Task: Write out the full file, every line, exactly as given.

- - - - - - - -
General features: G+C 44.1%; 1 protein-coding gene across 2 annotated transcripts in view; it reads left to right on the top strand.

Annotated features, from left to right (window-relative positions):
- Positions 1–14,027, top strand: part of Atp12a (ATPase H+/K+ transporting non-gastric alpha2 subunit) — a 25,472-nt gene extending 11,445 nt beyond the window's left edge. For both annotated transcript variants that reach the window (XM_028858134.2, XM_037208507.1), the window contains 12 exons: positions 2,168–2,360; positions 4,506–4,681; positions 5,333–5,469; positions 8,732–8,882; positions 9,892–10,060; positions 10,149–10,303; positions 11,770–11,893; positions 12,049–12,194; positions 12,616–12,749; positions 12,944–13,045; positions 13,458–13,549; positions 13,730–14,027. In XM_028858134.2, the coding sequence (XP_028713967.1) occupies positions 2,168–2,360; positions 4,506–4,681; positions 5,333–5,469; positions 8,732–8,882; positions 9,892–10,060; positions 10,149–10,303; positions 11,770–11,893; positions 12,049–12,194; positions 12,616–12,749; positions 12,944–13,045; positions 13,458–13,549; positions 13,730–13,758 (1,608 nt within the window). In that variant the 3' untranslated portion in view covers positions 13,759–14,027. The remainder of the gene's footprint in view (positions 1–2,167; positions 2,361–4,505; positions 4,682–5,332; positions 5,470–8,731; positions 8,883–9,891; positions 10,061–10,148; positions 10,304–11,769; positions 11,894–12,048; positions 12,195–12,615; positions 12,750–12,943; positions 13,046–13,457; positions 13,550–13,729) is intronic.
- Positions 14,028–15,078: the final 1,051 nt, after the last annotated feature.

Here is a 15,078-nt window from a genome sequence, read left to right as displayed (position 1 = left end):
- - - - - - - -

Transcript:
General features: G+C 44.1%; 1 protein-coding gene across 2 annotated transcripts in view; it reads left to right on the top strand.

Annotated features, from left to right (window-relative positions):
- Positions 1–14,027, top strand: part of Atp12a (ATPase H+/K+ transporting non-gastric alpha2 subunit) — a 25,472-nt gene extending 11,445 nt beyond the window's left edge. For both annotated transcript variants that reach the window (XM_028858134.2, XM_037208507.1), the window contains 12 exons: positions 2,168–2,360; positions 4,506–4,681; positions 5,333–5,469; positions 8,732–8,882; positions 9,892–10,060; positions 10,149–10,303; positions 11,770–11,893; positions 12,049–12,194; positions 12,616–12,749; positions 12,944–13,045; positions 13,458–13,549; positions 13,730–14,027. In XM_028858134.2, the coding sequence (XP_028713967.1) occupies positions 2,168–2,360; positions 4,506–4,681; positions 5,333–5,469; positions 8,732–8,882; positions 9,892–10,060; positions 10,149–10,303; positions 11,770–11,893; positions 12,049–12,194; positions 12,616–12,749; positions 12,944–13,045; positions 13,458–13,549; positions 13,730–13,758 (1,608 nt within the window). In that variant the 3' untranslated portion in view covers positions 13,759–14,027. The remainder of the gene's footprint in view (positions 1–2,167; positions 2,361–4,505; positions 4,682–5,332; positions 5,470–8,731; positions 8,883–9,891; positions 10,061–10,148; positions 10,304–11,769; positions 11,894–12,048; positions 12,195–12,615; positions 12,750–12,943; positions 13,046–13,457; positions 13,550–13,729) is intronic.
- Positions 14,028–15,078: the final 1,051 nt, after the last annotated feature.

Here is a 15,078-nt window from a genome sequence, read left to right as displayed (position 1 = left end):